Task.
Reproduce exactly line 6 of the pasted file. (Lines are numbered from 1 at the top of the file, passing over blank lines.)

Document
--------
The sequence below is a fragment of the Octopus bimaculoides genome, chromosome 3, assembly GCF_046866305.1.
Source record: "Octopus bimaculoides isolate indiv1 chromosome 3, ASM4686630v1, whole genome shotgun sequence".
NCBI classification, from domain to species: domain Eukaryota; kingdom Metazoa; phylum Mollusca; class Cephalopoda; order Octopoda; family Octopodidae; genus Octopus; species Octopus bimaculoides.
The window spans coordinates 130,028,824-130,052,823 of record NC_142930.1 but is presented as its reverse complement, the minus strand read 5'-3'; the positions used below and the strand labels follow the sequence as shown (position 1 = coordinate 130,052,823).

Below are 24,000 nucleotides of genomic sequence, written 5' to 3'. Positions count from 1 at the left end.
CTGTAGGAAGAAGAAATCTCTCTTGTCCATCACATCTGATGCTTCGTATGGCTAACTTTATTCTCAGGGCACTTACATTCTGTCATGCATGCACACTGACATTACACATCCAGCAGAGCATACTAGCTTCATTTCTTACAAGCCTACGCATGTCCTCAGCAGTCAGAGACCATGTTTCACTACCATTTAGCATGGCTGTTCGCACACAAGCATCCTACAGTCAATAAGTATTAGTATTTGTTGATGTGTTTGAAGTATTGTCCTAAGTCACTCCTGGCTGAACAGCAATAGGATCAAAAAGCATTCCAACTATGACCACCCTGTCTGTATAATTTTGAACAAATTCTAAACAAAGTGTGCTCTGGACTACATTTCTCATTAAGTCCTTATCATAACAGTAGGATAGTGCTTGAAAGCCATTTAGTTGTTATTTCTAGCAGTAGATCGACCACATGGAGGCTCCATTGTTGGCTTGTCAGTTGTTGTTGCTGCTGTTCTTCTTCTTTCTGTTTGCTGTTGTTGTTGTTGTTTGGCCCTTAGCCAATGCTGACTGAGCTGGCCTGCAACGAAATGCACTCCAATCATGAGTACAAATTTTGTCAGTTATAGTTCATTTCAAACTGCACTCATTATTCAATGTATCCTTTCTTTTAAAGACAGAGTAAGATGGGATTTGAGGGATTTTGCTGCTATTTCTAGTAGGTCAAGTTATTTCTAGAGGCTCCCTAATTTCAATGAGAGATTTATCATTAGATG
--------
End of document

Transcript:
CTGTAGGAAGAAGAAATCTCTCTTGTCCATCACATCTGATGCTTCGTATGGCTAACTTTATTCTCAGGGCACTTACATTCTGTCATGCATGCACACTGACATTACACATCCAGCAGAGCATACTAGCTTCATTTCTTACAAGCCTACGCATGTCCTCAGCAGTCAGAGACCATGTTTCACTACCATTTAGCATGGCTGTTCGCACACAAGCATCCTACAGTCAATAAGTATTAGTATTTGTTGATGTGTTTGAAGTATTGTCCTAAGTCACTCCTGGCTGAACAGCAATAGGATCAAAAAGCATTCCAACTATGACCACCCTGTCTGTATAATTTTGAACAAATTCTAAACAAAGTGTGCTCTGGACTACATTTCTCATTAAGTCCTTATCATAACAGTAGGATAGTGCTTGAAAGCCATTTAGTTGTTATTTCTAGCAGTAGATCGACCACATGGAGGCTCCATTGTTGGCTTGTCAGTTGTTGTTGCTGCTGTTCTTCTTCTTTCTGTTTGCTGTTGTTGTTGTTGTTTGGCCCTTAGCCAATGCTGACTGAGCTGGCCTGCAACGAAATGCACTCCAATCATGAGTACAAATTTTGTCAGTTATAGTTCATTTCAAACTGCACTCATTATTCAATGTATCCTTTCTTTTAAAGACAGAGTAAGATGGGATTTGAGGGATTTTGCTGCTATTTCTAGTAGGTCAAGTTATTTCTAGAGGCTCCCTAATTTCAATGAGAGATTTATCATTAGATG